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Without feeling under any obligations for kind intentions on the part of the government of the North, it was fortunate for us that it did, as its friend the Comte de Paris represents, deceive General McClellan, and prevent him from moving to the south side of James River, so as not only to secure the cooperation of his gunboats in an attack upon Richmond, but also to make his assault on the side least prepared for resistance, and where it would have been quite possible to cut our line of communication with the more Southern states on which we chiefly depended for supplies and for reenforcements.

It is hardly just to treat the failure to fulfill the assurance given by President Lincoln about reenforcements as ‘deceptive promises,’ for, as will be seen, the operations in the Valley by General Jackson, who there exhibited a rapidity of movement equal to the unyielding tenacity which had in the first great battle won for him the familiar name ‘Stonewall,’ had created such an alarm in Washington, as, if it had been better founded, would have justified the refusal to diminish the force held for the protection of their capital. Indeed, our cavalry, in observation near Fredericksburg, reported that on the 24th McDowell's troops started southward, but General Stuart found that night that they were returning. This indicated that the anticipated junction was not to be made, and of this the Prince de Joinville writes:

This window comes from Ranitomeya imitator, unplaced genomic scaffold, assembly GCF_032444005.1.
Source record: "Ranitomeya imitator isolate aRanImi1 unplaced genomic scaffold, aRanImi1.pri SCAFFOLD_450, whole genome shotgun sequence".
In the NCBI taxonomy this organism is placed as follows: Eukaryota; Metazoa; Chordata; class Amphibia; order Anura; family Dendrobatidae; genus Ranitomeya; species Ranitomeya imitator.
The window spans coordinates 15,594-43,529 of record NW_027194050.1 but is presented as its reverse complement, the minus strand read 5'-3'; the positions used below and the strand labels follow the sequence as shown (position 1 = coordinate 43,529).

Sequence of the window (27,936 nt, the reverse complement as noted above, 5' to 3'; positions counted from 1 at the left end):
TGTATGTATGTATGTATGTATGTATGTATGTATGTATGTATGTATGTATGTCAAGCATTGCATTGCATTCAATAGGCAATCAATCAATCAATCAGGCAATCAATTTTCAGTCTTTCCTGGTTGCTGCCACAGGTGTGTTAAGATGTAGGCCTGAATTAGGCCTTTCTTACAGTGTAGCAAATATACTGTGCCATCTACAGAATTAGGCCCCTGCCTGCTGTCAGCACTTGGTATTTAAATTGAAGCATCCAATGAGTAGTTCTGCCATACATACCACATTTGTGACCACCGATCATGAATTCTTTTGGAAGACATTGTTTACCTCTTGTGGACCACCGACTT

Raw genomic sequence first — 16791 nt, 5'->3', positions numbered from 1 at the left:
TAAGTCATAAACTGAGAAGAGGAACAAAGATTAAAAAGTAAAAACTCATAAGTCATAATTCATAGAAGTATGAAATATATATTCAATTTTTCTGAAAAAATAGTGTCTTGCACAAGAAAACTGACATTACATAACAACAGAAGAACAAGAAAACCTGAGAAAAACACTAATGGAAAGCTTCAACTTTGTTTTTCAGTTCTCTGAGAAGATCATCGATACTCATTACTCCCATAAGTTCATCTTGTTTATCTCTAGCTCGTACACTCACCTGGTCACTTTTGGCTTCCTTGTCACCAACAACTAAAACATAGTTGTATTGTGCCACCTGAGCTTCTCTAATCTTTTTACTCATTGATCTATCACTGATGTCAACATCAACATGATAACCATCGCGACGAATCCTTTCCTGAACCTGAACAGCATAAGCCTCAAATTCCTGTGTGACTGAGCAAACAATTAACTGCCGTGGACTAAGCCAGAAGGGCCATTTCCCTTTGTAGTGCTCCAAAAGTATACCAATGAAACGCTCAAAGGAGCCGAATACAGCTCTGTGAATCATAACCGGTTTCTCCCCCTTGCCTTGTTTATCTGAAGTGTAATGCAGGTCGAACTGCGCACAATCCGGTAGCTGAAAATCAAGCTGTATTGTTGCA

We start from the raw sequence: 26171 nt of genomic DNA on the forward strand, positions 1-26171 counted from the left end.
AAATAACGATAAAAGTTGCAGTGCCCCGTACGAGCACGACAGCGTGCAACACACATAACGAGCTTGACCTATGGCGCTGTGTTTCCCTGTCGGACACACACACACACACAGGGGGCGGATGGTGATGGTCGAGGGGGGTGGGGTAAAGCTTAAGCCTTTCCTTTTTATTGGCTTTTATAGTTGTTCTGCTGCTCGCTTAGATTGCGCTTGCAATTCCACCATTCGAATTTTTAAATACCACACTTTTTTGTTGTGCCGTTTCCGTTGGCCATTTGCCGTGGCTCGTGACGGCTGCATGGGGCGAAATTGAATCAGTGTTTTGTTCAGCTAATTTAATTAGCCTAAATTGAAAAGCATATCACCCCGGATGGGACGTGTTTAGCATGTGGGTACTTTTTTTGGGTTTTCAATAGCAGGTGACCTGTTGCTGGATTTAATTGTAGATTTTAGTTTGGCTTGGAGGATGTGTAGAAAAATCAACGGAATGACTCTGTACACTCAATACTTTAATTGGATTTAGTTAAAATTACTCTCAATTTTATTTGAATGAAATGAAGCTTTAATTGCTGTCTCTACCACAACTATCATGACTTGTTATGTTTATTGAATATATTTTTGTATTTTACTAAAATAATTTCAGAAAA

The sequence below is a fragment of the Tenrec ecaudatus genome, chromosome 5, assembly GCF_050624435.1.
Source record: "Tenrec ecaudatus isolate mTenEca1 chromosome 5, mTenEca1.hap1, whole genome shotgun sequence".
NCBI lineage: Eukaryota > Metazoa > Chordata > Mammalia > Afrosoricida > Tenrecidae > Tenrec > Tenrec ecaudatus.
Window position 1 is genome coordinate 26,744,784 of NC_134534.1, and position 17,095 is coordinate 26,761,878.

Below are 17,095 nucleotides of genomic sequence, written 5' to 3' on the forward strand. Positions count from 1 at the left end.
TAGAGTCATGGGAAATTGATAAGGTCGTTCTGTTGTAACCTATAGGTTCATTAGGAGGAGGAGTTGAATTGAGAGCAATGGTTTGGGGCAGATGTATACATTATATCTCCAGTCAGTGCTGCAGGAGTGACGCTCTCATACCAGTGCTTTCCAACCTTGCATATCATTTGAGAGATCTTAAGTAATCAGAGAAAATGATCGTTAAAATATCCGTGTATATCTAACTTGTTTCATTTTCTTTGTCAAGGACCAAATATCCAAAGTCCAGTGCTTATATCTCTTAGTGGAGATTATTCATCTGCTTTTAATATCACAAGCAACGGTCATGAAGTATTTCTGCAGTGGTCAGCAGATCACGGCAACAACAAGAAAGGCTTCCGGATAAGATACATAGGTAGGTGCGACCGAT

It needed only an effort of the will: the two armies were united, and the possession of Richmond certain! Alas! this effort was not made. I can not recall those fatal moments without a real sinking of the heart.1

General McClellan, in his testimony December 10, 1862, before the court martial in the Case of General McDowell, said:

I have no doubt, for it has ever been my opinion, that the Army of the Potomac would have taken Richmond had not the corps of General McDowell been separated from it. It is also my opinion that, had the command of General McDowell joined the Army of the Potomac in the month of May, by the way of Hanover Court-House, from Fredericksburg, we would have had Richmond within a week after the junction.2

Let us first inquire what was the size of this army so crippled for want of reenforcement, and then what the strength of that to which it was opposed. On April 30, 1862, the official report of McClellan's army gives the aggregate present for duty as 112,392;3 that of June 20th —omitting the army corps of General Dix, then, as previously, stationed at Fortress Monroe, and including General McCall's division, which had recently joined, the strength of which was reported to be 9,514—

1 Campaign on the Peninsula, Prince de Joinville, 1862.

2 Court martial of General McDowell, Washington, December 10, 1862.

3 ‘Report on the Conduct of the War,’ Part I, p. 322.

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